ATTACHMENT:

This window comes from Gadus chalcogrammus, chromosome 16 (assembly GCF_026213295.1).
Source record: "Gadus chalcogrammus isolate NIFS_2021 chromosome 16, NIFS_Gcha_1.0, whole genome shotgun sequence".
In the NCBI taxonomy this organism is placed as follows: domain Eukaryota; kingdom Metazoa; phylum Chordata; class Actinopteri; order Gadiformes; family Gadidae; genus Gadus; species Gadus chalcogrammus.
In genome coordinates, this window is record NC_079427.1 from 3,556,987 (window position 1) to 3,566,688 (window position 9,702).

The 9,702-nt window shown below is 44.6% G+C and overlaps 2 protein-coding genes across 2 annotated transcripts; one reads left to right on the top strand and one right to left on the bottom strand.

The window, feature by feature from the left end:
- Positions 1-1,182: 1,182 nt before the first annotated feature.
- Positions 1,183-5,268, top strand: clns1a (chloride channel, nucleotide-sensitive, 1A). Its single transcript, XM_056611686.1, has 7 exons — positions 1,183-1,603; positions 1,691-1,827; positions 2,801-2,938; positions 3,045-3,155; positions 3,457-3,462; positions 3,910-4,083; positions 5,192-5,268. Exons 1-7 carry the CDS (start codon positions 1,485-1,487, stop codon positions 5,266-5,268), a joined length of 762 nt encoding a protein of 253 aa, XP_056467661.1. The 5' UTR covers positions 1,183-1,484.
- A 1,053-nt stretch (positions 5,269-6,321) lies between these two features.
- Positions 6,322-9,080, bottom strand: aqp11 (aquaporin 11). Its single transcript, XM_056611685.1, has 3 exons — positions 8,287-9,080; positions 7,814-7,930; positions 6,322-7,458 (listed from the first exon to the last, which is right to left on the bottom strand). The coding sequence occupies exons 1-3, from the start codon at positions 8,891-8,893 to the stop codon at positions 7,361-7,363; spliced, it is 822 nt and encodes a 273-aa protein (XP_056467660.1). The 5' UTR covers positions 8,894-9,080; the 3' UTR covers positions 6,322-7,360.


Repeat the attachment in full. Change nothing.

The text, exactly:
This window comes from Gadus chalcogrammus, chromosome 16 (assembly GCF_026213295.1).
Source record: "Gadus chalcogrammus isolate NIFS_2021 chromosome 16, NIFS_Gcha_1.0, whole genome shotgun sequence".
In the NCBI taxonomy this organism is placed as follows: domain Eukaryota; kingdom Metazoa; phylum Chordata; class Actinopteri; order Gadiformes; family Gadidae; genus Gadus; species Gadus chalcogrammus.
In genome coordinates, this window is record NC_079427.1 from 3,556,987 (window position 1) to 3,566,688 (window position 9,702).

The 9,702-nt window shown below is 44.6% G+C and overlaps 2 protein-coding genes across 2 annotated transcripts; one reads left to right on the top strand and one right to left on the bottom strand.

The window, feature by feature from the left end:
- Positions 1-1,182: 1,182 nt before the first annotated feature.
- Positions 1,183-5,268, top strand: clns1a (chloride channel, nucleotide-sensitive, 1A). Its single transcript, XM_056611686.1, has 7 exons — positions 1,183-1,603; positions 1,691-1,827; positions 2,801-2,938; positions 3,045-3,155; positions 3,457-3,462; positions 3,910-4,083; positions 5,192-5,268. Exons 1-7 carry the CDS (start codon positions 1,485-1,487, stop codon positions 5,266-5,268), a joined length of 762 nt encoding a protein of 253 aa, XP_056467661.1. The 5' UTR covers positions 1,183-1,484.
- A 1,053-nt stretch (positions 5,269-6,321) lies between these two features.
- Positions 6,322-9,080, bottom strand: aqp11 (aquaporin 11). Its single transcript, XM_056611685.1, has 3 exons — positions 8,287-9,080; positions 7,814-7,930; positions 6,322-7,458 (listed from the first exon to the last, which is right to left on the bottom strand). The coding sequence occupies exons 1-3, from the start codon at positions 8,891-8,893 to the stop codon at positions 7,361-7,363; spliced, it is 822 nt and encodes a 273-aa protein (XP_056467660.1). The 5' UTR covers positions 8,894-9,080; the 3' UTR covers positions 6,322-7,360.